| Maine 2009 - Page 2 - Matinicus Island
This was the headline on the cover of the Bangor Daily News on the morning we set out for Matinicus Island -
not too reassuring! My daughter, Meg who met us in Rockland works as an RN in the emergency room in
Lewiston, ME and she was on duty when they brought in the lobsterman who was shot. Nevertheless, we forged
ahead with our planned trip to Matinicus - the farthest out island off the Maine coast.
At the wharf (where the shooting occured 2 days ago) this lobster man,
nicknamed Biscuit, was very friendly and gave Eva some hermit crabs.
Earlier, out at the boat, he gave us a shedder, a small lobster (see photos).
Meg (nervously) holding the lobster
given to us by Biscuit, the lobster man.
Heading out of Rockland. Meg and Rose at the helm.
With daughter Meg, her husband Paul and their
kids Eva & Rose, we headed out...
07/22/09 - 8:30 AM - Dep Rockland Public Ldg.
9:00 AM - Owls Head, into the FOG
10:15 AM - Arr: Matinicus Island
We were greeted by a friendly lobster man who
offered us an overnight mooring - without
charge! Turns out, the other tourists had all left
the island because of the incident. He'd not seen
today's paper; when we showed it to him, he just
shrugged and said "the Lobsta Wahs are no good
for any of us!"
We dinghied ashore (there's no dockage here) and
headed up the road for the Wednesday Craft Fair.
After boiling. He was very tasty - and fresh!
Meg & Eva seated on chairs made from lobster traps. They are for sale
for a mere $144 apiece. I think they should call them Tourist Traps!
In the store, they had "Eva Cookies". Turns out
the local Baker is named Eva. We met her later.
Granddaughter Eva, age 7, happily running the dinghy - at speed!
| We spent a very pleasant day and night at
Matinicus Island, the people couldn't have been
friendlier! At the Wednesday Craft Fair (11 AM
to 1 PM), we were the only tourists, they were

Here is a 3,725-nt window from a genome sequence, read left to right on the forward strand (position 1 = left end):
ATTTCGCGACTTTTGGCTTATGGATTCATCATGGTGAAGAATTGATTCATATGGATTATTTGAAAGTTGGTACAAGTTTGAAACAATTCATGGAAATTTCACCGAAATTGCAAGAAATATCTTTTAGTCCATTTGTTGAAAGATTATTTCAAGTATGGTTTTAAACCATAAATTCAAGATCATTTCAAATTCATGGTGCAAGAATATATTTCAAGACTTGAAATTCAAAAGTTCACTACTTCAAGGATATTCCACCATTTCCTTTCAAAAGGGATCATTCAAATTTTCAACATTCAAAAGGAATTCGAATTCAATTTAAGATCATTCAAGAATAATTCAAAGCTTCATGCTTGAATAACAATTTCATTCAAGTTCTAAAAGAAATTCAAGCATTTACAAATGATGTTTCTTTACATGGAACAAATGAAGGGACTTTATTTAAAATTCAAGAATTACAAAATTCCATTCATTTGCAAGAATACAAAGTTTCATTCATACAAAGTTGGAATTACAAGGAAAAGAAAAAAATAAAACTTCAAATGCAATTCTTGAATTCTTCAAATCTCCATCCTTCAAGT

very glad to see us! Times are tough for lobster
men right now anyway, and the Lobsta Wars
are not helping. The Maine Dept. of Fisheries
tried to impose a 2-week ban on lobstering around
Matinicus, but they reneged after a couple days.
Arriving back at the boat, we were greeted by Rose!
Object d'Art in Matinicus field - click photo to see full size.
Click on small photos to view larger
Family dinghy outing. Rose, Paul, Eva and Meg at the controls.
The missionary boat Sunbeam V "docked" at Matinicus Wharf. They come in on
high tide and rest against the pilings at low tide. This is the only way a boat can
dock here. There are no floating docks or piers with water at low tide.
Low tide ladder. Meg climbing, Eva at the top.
Rose playing cards, map of Matinicus I.
Aboard the Sunbeam V, we were given the complete tour -
including the well-equipped Examining Room. As a nurse,
Meg thinks a job like this aboard a boat would be fun.
At the Matinicus Wharf
| After several forays ashore, we had an
excellent home-cooked meal aboard (shrimp
curry by resident cook, Nancy), then spent a
peaceful night moored in Matinicus Harbor.
Next morning, we headed out (into the fog)
for Hurricane Island where Meg once
worked as an Instructor at the Hurricane
Island Outward Bound School.
| Six people overnight on Sno' Dog!
To see a photo of the dinette configured for
sleeping, click here. We rarely use our main cabin
bed, but it does come in handy once in a while for sleeping 6.